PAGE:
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Gut 55:266-274 doi:10.1136/gut.2005.072231
  • Hepatitis

Relation between viral fitness and immune escape within the hepatitis C virus protease

  1. J Söderholm1,
  2. G Ahlén1,
  3. A Kaul2,
  4. L Frelin3,
  5. M Alheim1,
  6. C Barnfield4,
  7. P Liljeström4,
  8. O Weiland5,
  9. D R Milich6,
  10. R Bartenschlager2,
  11. M Sällberg1
  1. 1Division of Clinical Virology, Karolinska Institutet at Karolinska University Hospital Huddinge, Stockholm, Sweden
  2. 2Division of Molecular Virology, University of Heidelberg, Heidelberg, Germany
  3. 3Division of Clinical Virology, Karolinska Institutet at Karolinska University Hospital Huddinge, Stockholm, Sweden, and Vaccine Research Institute of San Diego, San Diego, California, USA
  4. 4Swedish Institute for Infectious Disease Control and the Microbiology and Tumour Biology Centre, Karolinska Institutet, Stockholm, Sweden
  5. 5Division of Infectious Diseases, Karolinska Institutet at Karolinska University Hospital Huddinge, Stockholm, Sweden
  6. 6Vaccine Research Institute of San Diego, San Diego, California, USA
  1. Correspondence to:
    Professor M Sallberg
    Division of Clinical Virology, F 68, Huddinge University Hospital, S-141 86 Stockholm, Sweden; matti.sallberg{at}labmed.ki.se
  • Accepted 3 August 2005
  • Revised 21 July 2005
  • Published Online First 16 August 2005

Abstract

Background: The hepatitis C virus (HCV) mutates within human leucocyte antigen (HLA) class I restricted immunodominant epitopes of the non-structural (NS) 3/4A protease to escape cytotoxic T lymphocyte (CTL) recognition and promote viral persistence. However, variability is not unlimited, and sometimes almost absent, and factors that restrict viral variability have not been defined experimentally.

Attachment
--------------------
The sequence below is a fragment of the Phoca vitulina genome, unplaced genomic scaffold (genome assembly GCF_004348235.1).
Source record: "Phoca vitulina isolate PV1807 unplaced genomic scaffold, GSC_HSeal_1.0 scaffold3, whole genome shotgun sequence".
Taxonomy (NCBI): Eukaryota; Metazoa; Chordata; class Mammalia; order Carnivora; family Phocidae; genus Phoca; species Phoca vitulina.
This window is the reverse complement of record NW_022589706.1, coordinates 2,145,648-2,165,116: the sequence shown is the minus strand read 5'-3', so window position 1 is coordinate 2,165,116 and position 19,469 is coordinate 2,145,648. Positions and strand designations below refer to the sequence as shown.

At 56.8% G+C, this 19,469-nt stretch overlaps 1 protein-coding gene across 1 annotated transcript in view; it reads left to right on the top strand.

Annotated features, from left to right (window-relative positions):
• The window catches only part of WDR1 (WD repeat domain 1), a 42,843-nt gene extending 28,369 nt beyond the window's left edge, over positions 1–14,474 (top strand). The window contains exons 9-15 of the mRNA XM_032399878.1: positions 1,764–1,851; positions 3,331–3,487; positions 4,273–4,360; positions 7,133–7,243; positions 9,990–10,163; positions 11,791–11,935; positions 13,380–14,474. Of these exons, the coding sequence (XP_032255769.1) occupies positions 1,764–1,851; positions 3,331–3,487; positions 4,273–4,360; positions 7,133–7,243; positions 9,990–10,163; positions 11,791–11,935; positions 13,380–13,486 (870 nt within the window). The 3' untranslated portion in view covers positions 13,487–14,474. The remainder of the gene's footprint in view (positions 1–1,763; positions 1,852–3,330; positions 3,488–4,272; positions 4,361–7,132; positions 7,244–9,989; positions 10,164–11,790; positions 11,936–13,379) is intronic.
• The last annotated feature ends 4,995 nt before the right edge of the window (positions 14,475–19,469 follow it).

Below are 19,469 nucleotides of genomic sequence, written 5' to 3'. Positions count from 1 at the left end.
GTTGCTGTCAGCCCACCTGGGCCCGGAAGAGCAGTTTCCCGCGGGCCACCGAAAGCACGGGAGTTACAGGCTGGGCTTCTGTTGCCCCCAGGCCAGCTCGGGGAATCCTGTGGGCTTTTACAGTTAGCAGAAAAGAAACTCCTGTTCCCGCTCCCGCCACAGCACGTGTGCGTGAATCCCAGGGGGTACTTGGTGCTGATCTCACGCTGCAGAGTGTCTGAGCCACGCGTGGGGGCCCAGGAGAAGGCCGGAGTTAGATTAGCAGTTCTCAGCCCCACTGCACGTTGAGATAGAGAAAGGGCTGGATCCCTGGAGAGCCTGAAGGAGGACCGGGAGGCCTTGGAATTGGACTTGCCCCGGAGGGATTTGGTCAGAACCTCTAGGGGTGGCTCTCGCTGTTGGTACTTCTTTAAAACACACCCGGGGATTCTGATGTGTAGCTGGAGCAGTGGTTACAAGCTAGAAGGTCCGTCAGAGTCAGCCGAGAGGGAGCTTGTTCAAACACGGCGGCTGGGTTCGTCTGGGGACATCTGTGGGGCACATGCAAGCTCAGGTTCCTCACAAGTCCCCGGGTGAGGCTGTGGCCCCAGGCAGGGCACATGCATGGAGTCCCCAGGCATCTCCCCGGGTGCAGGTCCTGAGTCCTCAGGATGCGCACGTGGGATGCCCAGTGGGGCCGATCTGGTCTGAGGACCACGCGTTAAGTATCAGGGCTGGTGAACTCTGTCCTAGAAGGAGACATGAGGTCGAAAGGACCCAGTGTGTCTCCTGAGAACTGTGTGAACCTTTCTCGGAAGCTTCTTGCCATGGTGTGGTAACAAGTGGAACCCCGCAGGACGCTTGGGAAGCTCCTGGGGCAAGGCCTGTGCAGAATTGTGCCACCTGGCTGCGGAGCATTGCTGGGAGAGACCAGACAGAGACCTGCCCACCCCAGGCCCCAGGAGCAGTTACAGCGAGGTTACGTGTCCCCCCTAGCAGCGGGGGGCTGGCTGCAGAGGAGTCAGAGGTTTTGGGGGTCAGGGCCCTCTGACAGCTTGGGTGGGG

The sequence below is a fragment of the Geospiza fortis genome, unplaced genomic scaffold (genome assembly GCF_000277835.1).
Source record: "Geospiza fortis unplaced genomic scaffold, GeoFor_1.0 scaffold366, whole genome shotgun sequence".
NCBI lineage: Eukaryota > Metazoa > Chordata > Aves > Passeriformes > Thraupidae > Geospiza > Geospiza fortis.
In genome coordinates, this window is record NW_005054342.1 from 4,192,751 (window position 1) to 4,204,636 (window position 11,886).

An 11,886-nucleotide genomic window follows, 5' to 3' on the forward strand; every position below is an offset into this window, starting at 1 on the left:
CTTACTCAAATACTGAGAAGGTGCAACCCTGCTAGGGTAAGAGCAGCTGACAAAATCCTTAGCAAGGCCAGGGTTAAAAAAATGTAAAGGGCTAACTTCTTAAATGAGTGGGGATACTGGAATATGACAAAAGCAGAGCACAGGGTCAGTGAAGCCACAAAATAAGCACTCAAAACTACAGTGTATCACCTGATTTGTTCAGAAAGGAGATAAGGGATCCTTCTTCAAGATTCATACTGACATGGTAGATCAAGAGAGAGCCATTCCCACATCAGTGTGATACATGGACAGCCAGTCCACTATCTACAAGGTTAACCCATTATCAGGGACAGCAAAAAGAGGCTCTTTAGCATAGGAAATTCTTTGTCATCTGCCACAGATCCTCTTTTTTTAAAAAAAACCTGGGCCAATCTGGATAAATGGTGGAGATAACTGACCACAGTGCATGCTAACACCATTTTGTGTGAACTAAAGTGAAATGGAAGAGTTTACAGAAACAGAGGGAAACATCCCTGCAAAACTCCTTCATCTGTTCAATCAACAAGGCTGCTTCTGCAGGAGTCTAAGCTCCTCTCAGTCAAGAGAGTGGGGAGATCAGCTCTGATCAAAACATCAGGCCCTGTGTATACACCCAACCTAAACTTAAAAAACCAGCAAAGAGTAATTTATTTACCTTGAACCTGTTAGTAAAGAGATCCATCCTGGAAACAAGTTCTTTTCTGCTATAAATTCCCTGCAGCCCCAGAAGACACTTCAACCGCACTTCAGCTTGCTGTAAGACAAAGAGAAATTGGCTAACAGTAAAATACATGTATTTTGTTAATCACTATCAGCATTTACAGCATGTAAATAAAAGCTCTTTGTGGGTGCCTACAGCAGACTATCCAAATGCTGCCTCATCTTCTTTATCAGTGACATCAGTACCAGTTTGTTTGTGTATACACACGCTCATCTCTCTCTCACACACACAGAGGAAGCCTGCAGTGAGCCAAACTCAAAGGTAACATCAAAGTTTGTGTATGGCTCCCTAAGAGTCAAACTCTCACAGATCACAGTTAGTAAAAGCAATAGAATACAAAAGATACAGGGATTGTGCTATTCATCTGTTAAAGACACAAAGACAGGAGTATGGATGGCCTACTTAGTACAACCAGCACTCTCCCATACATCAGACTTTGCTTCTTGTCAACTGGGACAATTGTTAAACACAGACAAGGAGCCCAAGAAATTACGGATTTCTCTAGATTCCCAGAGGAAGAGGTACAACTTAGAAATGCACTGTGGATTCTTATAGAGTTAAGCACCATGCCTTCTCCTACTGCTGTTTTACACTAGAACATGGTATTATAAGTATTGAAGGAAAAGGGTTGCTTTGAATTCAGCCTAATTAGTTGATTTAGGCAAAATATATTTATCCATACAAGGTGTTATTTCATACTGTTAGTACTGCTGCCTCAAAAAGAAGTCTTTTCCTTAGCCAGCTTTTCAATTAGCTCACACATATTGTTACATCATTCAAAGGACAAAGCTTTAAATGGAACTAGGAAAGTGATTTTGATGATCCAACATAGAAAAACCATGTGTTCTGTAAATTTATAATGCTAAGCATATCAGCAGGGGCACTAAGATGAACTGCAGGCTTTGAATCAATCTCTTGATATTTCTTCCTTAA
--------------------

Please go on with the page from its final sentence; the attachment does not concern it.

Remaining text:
Aims: We wished to explore whether the variability of the immunodominant CTL epitope at residues 1073–1081 of the NS3 protease was limited by viral fitness.

Patients: Venous blood was obtained from six patients (four HLA-A2+) with chronic HCV infection and from one HLA-A2+ patient with acute HCV infection.

Methods: NS3/4A genes were amplified from serum, cloned in a eukaryotic expression plasmid, sequenced, and expressed. CTL recognition of naturally occurring and artificially introduced escape mutations in HLA-A2-restricted NS3 epitopes were determined using CTLs from human blood and genetically immunised HLA-A2-transgenic mice. HCV replicons were used to test the effect of escape mutations on HCV protease activity and RNA replication.

Results: Sequence analysis of NS3/4A confirmed low genetic variability. The major viral species had functional proteases with 1073–1081 epitopes that were generally recognised by cross reactive human and murine HLA-A2 restricted CTLs. Introduction of mutations at five positions of the 1073–1081 epitope prevented CTL recognition but three of these reduced protease activity and RNA replication.

Conclusions: Viral fitness can indeed limit the variability of HCV within immunological epitopes. This helps to explain why certain immunological escape variants never appear as a major viral species in infected humans.

Footnotes

  • Published online first 16 August 2005

  • Conflict of interest: None declared.